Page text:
While on a recent walking tour of the Old Wheelersburg Cemetery with the Local History Department of the Portsmouth Public Library I came upon the stone of 1st Lieutenant Robert C. Lemley. Aside from the simple grave marker unadorned with the trappings typical seen with the headstones of service members there was the last line that read, “Killed in Action Hannover, Germany.” This young officer, several years younger than myself, had crossed the Rhine into Germany. I quickly thought to myself “when was VE Day?” A quick internet search later I learned that Victory in Europe was May 8, 1945. This young man had died on April 9, 1945; less than a month of hostilities remained when he perished.
My knowledge of the Second World War is limited to the broad view of how the war unfolded. I understood about large armies and divisions moving across multiple continents and even some of the smaller groups and their various battles, but to learn about a man who died over 70 years ago and a world away made me feel as though my reach to understand was beyond my grasp to research.
Fortunately, and unfortunately, any branch of government is a paperwork machine. The actions of not only armies and divisions are well documented, but the actions of battalions, companies, and platoons were also well documented during the Second World War. Through resources such as the National Archives and Military Associations who work to preserve unit histories, we can come to understand in minute detail the actions of these units. After deciphering Lieutenant Lemley’s unit from his marker (C Company, 771st Tank Destroyed Battalion) I thought that a quick search of the National Archives would unlock who he was, how he had served, and how he had died on the foreign field. However, my search was much too broad; four years of war had generated mountains of paperwork, right down to the ammo expenditures of individual tanks. At that point I decided to go simple, and a simple Google search yielded the information I needed. TankDestroyer.net is a historical military enthusiast site that is an unofficial repository of official documents, personal documents and stories. Here the 771st has it’s own unit history and access to offical documents such as Department of Army After Action Reports and Casualty Lists.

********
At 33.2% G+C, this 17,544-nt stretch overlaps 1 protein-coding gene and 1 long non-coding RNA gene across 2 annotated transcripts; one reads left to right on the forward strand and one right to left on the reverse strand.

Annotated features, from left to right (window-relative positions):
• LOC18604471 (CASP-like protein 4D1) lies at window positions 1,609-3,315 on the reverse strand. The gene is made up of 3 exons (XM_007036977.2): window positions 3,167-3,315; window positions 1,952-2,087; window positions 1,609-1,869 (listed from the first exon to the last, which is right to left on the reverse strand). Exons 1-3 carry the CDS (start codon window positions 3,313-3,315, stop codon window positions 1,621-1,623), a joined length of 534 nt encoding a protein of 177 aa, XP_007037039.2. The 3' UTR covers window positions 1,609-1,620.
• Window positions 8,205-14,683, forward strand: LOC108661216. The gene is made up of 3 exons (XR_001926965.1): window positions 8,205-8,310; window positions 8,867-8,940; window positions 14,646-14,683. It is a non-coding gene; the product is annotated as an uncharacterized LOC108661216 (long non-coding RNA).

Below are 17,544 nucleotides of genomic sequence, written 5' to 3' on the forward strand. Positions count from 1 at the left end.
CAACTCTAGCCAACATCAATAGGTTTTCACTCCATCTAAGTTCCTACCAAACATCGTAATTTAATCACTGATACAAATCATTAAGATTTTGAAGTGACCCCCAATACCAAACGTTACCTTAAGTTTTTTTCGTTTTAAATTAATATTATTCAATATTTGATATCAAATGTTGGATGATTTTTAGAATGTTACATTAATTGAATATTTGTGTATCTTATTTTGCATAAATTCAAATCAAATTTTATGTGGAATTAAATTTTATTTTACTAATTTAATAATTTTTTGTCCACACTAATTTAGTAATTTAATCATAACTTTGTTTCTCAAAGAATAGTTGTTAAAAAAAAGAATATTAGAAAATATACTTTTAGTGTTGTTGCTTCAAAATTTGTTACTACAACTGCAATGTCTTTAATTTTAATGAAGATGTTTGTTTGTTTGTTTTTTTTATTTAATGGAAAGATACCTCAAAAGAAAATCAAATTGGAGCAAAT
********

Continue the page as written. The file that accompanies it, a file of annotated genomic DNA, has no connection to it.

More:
Once seeing that After Action Reports (AARs)were available for the period in which 1 LT Lemley died I carefully read them from beginning to end. These documents record the actions of the battalion and its companies. Information such as when and where they conducted their operations, actions against the enemy and the results of those actions, as well as casualties sustained. Below is excerpt from one of these AARs and the original can be found here.
Bracketed is the information that details the demise of Lieutenant Lemley. From it’s reading it appears that while in the A Co Command Post, Lt. Lemley and his Company Commander came under indirect artillery fire which resulted in the death of Lt. Lemley and the wounding of Captain Beaver. This excerpt does not name Lt. Lemley by name so further verification is required.
The TankDestroyer.net website also provided documents from the Dwight D Eisenhower Presidential Library which included the official 771st Tank Destroyer Battalion History. Below is an excerpt from that document, and the full document can be found here.
As we can see from this document, 1st Lieutenant Robert C. Lemley was the only member of the 771st TD Bn Killed In Action on April 9, 1945.
The point of this post wasn’t to inform the reader of Robert C. Lemley’s genealogy, to whom he was related, or where and whence he came; it was to reconcile the story only partially written in stone. At the heart of our work in genealogy, outside the excitement of how expansive our family trees grow, is a much deeper purpose. That purpose is to gain an understanding of the people who were before us, and to better understand the “dash” between the dates of birth and death.